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Húrin

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Húrin Thalion
Adan
Kimberly - Hurin Thalion.jpg
"Hurin Thalion" by Kimberly
Biographical Information
Other namesThalion (S), Úmarth (S)
TitlesLord of Dor-lómin
LocationDor-lómin, Brethil, Gondolin, Thangorodrim (imprisoned)
AffiliationUnion of Maedhros
LanguageMannish dialect, Sindarin
BirthF.A. 441
Dor-lómin
RuleF.A. 462 - 472
DeathF.A. 502? (aged 61)
Belegaer (suicide)
Family
HouseHouse of Hador
ParentageGaldor & Hareth
SiblingsHuor
SpouseMorwen Eledhwen
ChildrenTúrin, Lalaith & Nienor
Physical Description
GenderMale
Hair colorBlond/Grey
Eye colorBlue[1][2]
WeaponrySword and axe
SteedArroch
GalleryImages of Húrin Thalion
". . . but he was shorter in stature than other men of his kin; in this he took after his mother's people, but in all else he was like Hador, his grandfather, strong in body and fiery of mood. But the fire in him burned steadily, and he had great endurance of will."
The Children of Húrin, The Childhood of Túrin

Húrin Thalion ("the Steadfast", "the Strong"), was the last Lord of Dor-lómin and one of the great heroes of Men during the First Age. He was the eldest son of Galdor and Hareth and the older brother of Huor. He was the father of Túrin, Urwen and Nienor.

Húrin was regarded as "the mightiest of warriors of mortal Men"[3] but also known for being the titular character of the tale, Narn i Chîn Húrin, "The Tale of the Children of Húrin". In the tale he was captured by Morgoth at the Nirnaeth Arnoediad and forced to reveal the secret location of Gondolin. He refused so the Dark Lord cursed his kin and imprisoned in Thangorodrim he watched the curse befall his children. The curse led to some of the greatest successes and tragedies of the First Age.

Contents

[edit] History

[edit] Early years

Hurin and Huor are landing in Gondolin by Mysilvergreen

Húrin was born in F.A. 441 in Hithlum.[4] His father was Galdor and his father Hador Lórindol, founder of the House of Hador.[5] His mother was Hareth of Brethil who was the daughter of Halmir the lord of the Haladin.[6] In his youth, him and his younger brother Huor were raised in the forest of Brethil by Haldir their uncle. In 456,[7] the brothers joined a company of scouts but were separated from them after an Orc ambush. They were pursued to the ford of Brithiach and were saved by the Vala Ulmo who caused a mist to rise and the two escaped into Dimbar. From there, Eagles flew them to the hidden city Gondolin. King Turgon welcomed the brothers, remembering their grandfather Hador who was an Elf-friend as well as the words of Ulmo who told him to deal kindly to the House of Hador. Húrin remained with Turgon for a time until he and his brother wished to return to their people. Turgon was reluctant to let the brothers leave but the king granted their wish and the brothers swore oaths of secrecy.[8] They returned to Dor-lómin sometime before 462.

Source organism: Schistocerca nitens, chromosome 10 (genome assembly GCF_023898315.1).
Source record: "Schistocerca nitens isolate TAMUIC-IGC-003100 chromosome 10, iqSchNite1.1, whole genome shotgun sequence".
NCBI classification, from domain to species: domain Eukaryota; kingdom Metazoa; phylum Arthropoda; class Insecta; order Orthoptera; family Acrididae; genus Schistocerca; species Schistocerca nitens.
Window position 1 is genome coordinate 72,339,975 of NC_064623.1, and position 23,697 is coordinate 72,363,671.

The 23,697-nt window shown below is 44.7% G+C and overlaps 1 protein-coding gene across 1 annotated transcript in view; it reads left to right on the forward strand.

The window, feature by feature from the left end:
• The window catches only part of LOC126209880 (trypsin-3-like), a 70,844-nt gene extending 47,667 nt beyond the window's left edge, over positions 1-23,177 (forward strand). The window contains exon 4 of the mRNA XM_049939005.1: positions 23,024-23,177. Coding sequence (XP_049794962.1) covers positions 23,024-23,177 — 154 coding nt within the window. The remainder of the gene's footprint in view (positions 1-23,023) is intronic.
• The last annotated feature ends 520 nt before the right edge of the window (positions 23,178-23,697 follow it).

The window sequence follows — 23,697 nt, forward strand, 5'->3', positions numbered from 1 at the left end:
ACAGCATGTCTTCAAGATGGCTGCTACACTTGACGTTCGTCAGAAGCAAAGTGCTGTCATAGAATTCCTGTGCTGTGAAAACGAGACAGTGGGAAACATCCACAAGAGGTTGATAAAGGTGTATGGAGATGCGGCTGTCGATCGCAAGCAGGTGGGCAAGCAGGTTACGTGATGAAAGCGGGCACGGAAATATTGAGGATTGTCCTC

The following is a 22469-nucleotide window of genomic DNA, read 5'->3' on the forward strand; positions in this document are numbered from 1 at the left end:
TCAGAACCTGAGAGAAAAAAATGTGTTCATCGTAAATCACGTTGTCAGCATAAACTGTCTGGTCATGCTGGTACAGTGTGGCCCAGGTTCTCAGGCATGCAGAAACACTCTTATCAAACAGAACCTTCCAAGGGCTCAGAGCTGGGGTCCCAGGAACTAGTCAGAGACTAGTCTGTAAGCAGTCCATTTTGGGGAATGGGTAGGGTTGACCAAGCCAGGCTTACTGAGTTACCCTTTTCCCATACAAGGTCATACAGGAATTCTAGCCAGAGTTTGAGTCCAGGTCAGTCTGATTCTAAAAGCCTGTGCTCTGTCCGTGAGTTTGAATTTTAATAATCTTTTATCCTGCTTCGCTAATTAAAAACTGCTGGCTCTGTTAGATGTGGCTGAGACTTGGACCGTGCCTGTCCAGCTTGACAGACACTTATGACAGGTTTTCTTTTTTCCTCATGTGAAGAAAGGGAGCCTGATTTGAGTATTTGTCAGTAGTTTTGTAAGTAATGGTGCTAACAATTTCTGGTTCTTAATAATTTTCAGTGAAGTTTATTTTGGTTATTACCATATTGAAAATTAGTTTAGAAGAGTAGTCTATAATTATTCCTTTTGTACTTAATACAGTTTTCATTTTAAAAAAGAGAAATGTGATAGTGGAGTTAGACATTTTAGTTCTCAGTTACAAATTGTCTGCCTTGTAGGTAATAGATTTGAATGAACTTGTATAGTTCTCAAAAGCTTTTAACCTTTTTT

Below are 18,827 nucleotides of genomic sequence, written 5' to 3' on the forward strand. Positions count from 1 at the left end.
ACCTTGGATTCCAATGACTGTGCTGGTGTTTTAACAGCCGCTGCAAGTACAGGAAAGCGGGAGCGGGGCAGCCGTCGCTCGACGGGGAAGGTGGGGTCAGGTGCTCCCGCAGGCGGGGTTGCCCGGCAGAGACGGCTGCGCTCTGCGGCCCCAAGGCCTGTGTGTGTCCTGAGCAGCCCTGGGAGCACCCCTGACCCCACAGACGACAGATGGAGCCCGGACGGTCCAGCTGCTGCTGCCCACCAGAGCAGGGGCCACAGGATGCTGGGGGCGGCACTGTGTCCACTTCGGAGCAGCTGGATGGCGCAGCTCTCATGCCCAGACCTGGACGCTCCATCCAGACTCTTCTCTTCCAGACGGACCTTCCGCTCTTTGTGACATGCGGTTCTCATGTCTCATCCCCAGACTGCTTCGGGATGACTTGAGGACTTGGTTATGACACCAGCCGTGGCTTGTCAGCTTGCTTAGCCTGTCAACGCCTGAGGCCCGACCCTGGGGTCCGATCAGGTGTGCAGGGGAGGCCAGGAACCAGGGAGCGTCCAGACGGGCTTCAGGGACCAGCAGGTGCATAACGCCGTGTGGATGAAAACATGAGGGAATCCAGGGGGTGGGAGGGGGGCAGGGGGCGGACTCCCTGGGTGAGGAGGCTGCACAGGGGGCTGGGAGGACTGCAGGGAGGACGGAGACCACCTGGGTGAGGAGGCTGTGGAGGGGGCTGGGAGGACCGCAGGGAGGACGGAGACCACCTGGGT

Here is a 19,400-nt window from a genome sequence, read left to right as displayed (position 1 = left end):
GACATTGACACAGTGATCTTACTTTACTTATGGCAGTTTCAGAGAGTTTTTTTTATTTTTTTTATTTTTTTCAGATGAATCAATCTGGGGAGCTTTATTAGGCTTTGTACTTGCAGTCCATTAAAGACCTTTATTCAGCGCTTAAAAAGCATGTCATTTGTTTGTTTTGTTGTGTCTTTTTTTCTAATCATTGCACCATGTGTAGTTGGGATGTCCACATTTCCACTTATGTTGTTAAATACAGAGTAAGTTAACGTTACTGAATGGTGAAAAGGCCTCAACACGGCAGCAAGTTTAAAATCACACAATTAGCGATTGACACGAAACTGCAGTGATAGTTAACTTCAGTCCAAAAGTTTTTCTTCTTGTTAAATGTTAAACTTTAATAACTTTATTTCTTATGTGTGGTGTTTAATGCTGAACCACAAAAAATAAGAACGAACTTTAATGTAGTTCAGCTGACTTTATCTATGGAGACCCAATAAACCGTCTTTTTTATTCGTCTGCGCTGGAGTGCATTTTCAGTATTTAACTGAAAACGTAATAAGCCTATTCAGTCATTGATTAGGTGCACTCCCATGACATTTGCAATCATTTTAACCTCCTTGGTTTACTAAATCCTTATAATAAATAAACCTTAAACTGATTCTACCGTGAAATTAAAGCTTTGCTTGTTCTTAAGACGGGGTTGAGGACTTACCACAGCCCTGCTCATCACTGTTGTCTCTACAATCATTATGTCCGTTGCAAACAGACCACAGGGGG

[edit] Lord of Dor-lómin

Húrin by Steamey

In F.A. 462,[9] orcs invaded Hithlum and Galdor was slain defending the fortress of Eithel Sirion. Húrin who had newly come to manhood took command and drove off the Orcs. He returned to rule as the third Lord of Dor-lómin. Two years later he married Morwen Eledhwen of the House of Bëor.[6] Their son Túrin was born shortly thereafter, followed by a daughter, Urwen. Urwen, better known as Lalaith ("Laughter"), died of the plague when she was three.

In 472, the alliance known as Union of Maedhros led Elves, Dwarves, and Men to assault Angband. Húrin led his folk to join the host led by the High King Fingon. In the battle, later named the Nirnaeth Arnoediad or Battle of Unnumbered Tears, the Union were defeated by the hosts of Morgoth. Many Elves and Men perished, including Fingon who was slain by a Balrog. With their liege lord slain and facing a rout, Húrin and Huor convinced Turgon to withdraw and keep the secret of Gondolin. To defend his escape, the Men of Dor-lómin formed a rearguard near the Pass of Sirion and held it giving as much time for Turgon to gather the remainder of Fingon's people and the host of Gondolin to escape. The location of Gondolin remained secret but for the Men of the Dor-lómin this was their last stand for they would not forsake the Northlands and were slaughtered by the hosts of Morgoth. By the Fen of Serech, Huor was slain by an arrow through the eye, but Húrin remained steadfast crying Aurë entuluva! for each foe he slew with his axe. He fought until he was buried under the weight of bodies of his enemies, then Gothmog bound him and dragged him towards Angband.[10]